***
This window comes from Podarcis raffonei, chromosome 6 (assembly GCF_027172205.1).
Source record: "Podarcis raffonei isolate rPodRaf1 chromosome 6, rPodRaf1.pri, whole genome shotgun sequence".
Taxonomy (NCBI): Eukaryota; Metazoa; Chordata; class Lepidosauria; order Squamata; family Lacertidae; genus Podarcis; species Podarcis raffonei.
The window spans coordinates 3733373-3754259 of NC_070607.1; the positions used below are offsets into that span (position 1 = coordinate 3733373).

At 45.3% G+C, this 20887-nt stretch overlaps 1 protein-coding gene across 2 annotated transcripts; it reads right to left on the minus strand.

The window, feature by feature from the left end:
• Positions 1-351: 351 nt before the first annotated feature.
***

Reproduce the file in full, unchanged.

This window comes from Podarcis raffonei, chromosome 6 (assembly GCF_027172205.1).
Source record: "Podarcis raffonei isolate rPodRaf1 chromosome 6, rPodRaf1.pri, whole genome shotgun sequence".
Taxonomy (NCBI): Eukaryota; Metazoa; Chordata; class Lepidosauria; order Squamata; family Lacertidae; genus Podarcis; species Podarcis raffonei.
The window spans coordinates 3733373-3754259 of NC_070607.1; the positions used below are offsets into that span (position 1 = coordinate 3733373).

At 45.3% G+C, this 20887-nt stretch overlaps 1 protein-coding gene across 2 annotated transcripts; it reads right to left on the minus strand.

The window, feature by feature from the left end:
• Positions 1-351: 351 nt before the first annotated feature.